Passengers carried can be an important metric if the goal is to fill available seats once the main user has scheduled the aircraft. It is also useful to analyse load factor - the number of seats filled as a percentage of the total passenger seating. This metric is critical for a shuttle- and can indicate the potential need for upsizing the aircraft if load factors are so high that key passengers are denied service.

Another passenger-efficiency metric is passenger-miles. One passenger flying one mile is a passenger-mile. That may be useful to look at the relative value of a trip - a few passengers on a long trip may be more time-effective than a larger load on a very short trip- however.

Other Metrics
A critical metric is aircraft availability- the amount of time an aircraft is available to be flown or is scheduled to be flown compared to the total operating period (i.e.; actual hours that aircraft is available- divided by the total hours that a fully-functioning aircraft should be available- expressed as a percentage).

For a 24/7 operation- the operating period is measured as 24 hours per day- seven days each week. However- if the aircraft is only scheduled or flown 14 hours a day- six days a week- counting 'nights and Sundays' against the rate is not appropriate. A declining availability rate correlates to an increased maintenance load. A newer aircraft should have high availability- while older aircraft that require considerable unscheduled maintenance will have lower availability.

I know one operator that had such poor aircraft availability that five aircraft were needed to meet a two-aircraft per day flight schedule—clearly a metric that got management’s attention.

Aircraft costs are often expressed as a cost per flight hour. In many cases this is of little value. One operator has a Citation X- which can achieve a speed of 600 miles per hour. They also have a CitationJet that cruises at 450 miles per hour. Comparing a single cost per hour figure for these two aircraft is clearly misleading. We recommend a cost per mile for any point-to-point transportation. If the purpose is to fly from A to B- the cost to fly that trip is based on the trip length. If passenger loads are important- then another level of granularity - cost per passenger-mile - is important.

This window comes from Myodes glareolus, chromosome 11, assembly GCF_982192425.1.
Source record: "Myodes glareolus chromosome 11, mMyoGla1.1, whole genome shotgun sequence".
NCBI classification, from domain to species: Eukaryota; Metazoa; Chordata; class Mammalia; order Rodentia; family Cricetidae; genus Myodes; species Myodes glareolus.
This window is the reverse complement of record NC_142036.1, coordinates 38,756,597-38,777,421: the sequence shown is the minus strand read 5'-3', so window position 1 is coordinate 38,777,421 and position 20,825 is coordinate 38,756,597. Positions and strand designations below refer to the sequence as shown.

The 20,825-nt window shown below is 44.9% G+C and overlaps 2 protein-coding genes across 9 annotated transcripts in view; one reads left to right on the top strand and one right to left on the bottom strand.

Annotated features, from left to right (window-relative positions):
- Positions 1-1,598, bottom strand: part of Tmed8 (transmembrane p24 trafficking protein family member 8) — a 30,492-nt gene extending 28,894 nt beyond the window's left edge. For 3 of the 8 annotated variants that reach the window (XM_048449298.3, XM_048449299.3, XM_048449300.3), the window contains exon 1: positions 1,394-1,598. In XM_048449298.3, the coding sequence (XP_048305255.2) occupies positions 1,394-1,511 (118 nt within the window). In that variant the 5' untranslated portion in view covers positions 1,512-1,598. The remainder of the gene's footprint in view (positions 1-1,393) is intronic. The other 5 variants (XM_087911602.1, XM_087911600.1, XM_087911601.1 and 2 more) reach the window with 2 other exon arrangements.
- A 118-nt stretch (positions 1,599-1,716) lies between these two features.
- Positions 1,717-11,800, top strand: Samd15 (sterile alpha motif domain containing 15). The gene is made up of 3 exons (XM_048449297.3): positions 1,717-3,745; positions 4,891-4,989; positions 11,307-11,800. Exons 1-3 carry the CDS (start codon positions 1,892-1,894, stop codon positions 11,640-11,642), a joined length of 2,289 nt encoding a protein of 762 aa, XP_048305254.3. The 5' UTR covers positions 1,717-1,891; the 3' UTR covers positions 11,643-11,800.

Business aircraft are flown to serve the company’s overall objective of increasing returns for shareholders. That fundamental is often overlooked in establishing metrics for the flight department- possibly because determining the bottom-line benefit to the company for having the right person in the right place at the right time to cement a big sale or negotiate a profitable partnership agreement is difficult and possibly subjective. Yet increasing revenues and personnel efficiency is the essence of Business Aviation.

Companies should capture the successes that are facilitated by using their business aircraft. The metrics of value will vary from company to company based on the main mission of the aircraft. Boards are wise to develop meaningful metrics that help measure the true value and effectiveness of the business aircraft.